Is a total strip and replate an option considering your dimensional requirements?

Also, were parts handled by any operator between hardcoat and PTFE dip, and how do they guarantee that the Sulfuric acid is completely removed from parts before immersion in the teflon tank? Water based PTFE suspensions are sensitive to pH and operate ideally at pH 9-10.

Gonna have to agree with Robert here that waterborne PTFE tanks are a very delicate thing. They attract soils and greases like moths to a porch light! I skim ours by hand regularly, let the skimmed off material settle out in a bucket, and literally throw away the top layer. It's just too twitchy to take any risk of oil contamination with that stuff, and it doesn't take much to cause problems! Those little bubble patterns around one of the features in your pics make me very suspicious of grease.

It might not be a bad idea to send out a couple test or scrap pieces- Same material, same deburr and buff process, same cleaning steps, same handling protocols- and ensure that the plater is in fact capable of running this process correctly before committing to a whole load of good parts. Even a few 6061 test panels polished to the same standards and sent out in pristine condition will tell you SOMETHING ...

Good luck!

Rachel Mackintosh
- Greenfield, Vermont
November 7, 2018

Anodize defect or material (forged wheel)

Q. We are currently anodizing 6061 forged motor cycle rims. Parts are machined out of a forged billet and then polished. After gold anodize the rims look great, once the customer attempts to mount the tire a pattern appears. It goes away on some rims, but stays on others. The seal has been tested and is good.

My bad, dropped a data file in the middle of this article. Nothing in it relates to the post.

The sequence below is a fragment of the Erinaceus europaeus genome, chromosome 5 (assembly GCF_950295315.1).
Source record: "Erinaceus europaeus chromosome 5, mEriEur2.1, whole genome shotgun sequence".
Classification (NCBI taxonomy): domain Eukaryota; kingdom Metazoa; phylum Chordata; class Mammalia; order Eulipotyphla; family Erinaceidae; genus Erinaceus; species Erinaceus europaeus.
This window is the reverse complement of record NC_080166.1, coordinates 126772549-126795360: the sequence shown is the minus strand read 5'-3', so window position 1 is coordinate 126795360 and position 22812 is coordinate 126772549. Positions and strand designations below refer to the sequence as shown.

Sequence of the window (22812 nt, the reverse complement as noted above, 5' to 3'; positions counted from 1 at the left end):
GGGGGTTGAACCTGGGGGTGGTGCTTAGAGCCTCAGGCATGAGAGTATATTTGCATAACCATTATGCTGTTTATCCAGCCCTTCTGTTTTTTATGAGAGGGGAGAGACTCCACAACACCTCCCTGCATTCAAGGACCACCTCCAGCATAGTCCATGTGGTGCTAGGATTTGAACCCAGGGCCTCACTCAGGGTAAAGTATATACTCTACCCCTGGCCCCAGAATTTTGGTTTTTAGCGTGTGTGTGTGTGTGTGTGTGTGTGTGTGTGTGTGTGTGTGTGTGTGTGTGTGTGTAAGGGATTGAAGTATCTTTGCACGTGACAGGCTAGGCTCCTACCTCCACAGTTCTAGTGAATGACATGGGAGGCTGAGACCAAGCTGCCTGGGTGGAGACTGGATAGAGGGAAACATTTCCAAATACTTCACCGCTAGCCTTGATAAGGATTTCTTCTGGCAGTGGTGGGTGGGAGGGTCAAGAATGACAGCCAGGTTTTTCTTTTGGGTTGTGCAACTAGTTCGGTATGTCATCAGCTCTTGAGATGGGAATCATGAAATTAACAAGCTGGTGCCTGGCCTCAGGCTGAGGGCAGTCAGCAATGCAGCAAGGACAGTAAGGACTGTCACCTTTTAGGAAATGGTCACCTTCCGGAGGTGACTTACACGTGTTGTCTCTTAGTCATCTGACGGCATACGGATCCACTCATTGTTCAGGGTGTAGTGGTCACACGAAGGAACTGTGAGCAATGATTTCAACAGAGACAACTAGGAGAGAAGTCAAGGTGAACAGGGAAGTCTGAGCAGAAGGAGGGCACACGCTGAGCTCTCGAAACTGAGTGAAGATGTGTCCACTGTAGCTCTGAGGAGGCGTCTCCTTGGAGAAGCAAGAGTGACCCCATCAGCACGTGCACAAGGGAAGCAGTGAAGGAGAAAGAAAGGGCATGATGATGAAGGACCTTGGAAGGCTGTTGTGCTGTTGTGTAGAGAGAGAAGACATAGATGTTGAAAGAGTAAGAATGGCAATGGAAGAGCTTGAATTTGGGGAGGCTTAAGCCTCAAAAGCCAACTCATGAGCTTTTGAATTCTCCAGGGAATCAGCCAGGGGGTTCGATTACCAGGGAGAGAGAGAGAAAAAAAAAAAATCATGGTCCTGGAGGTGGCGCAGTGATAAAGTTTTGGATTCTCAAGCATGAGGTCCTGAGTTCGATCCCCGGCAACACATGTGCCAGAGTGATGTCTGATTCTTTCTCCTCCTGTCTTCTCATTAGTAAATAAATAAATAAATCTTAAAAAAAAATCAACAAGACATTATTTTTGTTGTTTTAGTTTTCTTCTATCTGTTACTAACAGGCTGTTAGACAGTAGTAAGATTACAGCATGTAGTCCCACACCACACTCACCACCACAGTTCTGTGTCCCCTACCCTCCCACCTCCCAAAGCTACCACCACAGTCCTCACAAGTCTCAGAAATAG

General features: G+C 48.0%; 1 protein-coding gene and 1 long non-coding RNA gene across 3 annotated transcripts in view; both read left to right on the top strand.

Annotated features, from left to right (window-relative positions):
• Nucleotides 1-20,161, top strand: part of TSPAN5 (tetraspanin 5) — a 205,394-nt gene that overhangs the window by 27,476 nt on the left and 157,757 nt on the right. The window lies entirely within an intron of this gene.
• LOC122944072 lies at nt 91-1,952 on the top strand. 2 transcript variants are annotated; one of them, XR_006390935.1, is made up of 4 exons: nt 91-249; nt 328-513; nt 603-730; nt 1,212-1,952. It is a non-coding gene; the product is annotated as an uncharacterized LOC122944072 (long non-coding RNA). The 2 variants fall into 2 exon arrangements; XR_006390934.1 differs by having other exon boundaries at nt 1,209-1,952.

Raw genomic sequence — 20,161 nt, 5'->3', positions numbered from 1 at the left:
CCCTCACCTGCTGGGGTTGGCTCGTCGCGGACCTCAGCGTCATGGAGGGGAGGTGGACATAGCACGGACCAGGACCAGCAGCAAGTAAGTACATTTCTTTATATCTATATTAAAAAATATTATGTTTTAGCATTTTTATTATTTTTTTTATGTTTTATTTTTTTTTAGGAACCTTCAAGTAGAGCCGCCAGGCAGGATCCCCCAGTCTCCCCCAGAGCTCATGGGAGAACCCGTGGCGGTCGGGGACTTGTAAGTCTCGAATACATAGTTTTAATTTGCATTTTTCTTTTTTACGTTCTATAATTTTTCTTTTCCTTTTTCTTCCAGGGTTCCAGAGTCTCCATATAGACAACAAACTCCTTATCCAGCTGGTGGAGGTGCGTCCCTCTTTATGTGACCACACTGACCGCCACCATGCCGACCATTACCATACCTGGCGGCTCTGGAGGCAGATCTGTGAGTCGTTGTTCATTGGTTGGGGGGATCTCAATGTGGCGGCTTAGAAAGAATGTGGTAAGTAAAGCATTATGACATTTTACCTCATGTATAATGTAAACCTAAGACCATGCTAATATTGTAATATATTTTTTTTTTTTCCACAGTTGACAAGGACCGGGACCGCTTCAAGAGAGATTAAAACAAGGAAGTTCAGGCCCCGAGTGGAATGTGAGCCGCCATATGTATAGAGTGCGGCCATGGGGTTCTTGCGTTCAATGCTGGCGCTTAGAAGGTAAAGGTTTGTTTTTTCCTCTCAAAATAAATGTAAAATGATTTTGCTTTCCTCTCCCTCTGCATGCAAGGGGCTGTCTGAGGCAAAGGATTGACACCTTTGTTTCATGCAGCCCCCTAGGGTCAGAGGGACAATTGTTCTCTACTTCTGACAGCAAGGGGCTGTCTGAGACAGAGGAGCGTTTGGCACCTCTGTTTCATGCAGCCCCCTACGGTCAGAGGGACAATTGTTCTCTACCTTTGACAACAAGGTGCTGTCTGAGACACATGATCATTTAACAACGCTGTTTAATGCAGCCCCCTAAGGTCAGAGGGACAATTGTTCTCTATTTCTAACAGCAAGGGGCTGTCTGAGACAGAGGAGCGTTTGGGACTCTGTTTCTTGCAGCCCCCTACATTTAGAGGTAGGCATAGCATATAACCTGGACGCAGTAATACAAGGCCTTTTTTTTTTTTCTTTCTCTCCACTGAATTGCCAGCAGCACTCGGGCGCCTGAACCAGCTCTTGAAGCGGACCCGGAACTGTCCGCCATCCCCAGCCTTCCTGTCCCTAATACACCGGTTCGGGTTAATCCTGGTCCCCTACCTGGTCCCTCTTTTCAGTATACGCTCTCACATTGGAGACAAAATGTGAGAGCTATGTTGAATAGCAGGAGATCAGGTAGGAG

44778-4a   44778-4b  

Tom Cekalla
anodizer - Minneapolis, Minnesota USA
February 27, 2020

A. Check for the thickness of the coating in the affected area, we suspect that the thickness may be low due to either (1) air (gas) gap, or (2) air agitation hitting that spot and displacing anodizing solution. Then, how do you test the sealing, is it ASTM B136?

robert probert
Robert H Probert
Robert H Probert Technical Services
supporting advertiser
Garner, North Carolina
February 28, 2020

simultaneous replies

A. Looks like something was sprayed on it, run down, collected and dried, if I had to guess - they pressure washed the wheels at some time and used the stuff meant to lift dirt up on painted surfaces - like brake dust on powder coated wheels on cars for instance, those liquids will damage anodized parts, won't be the first car wash to screw up bike parts like that

Janis Ziemelis
- Riga, Latvia
March 1, 2020

A. Tom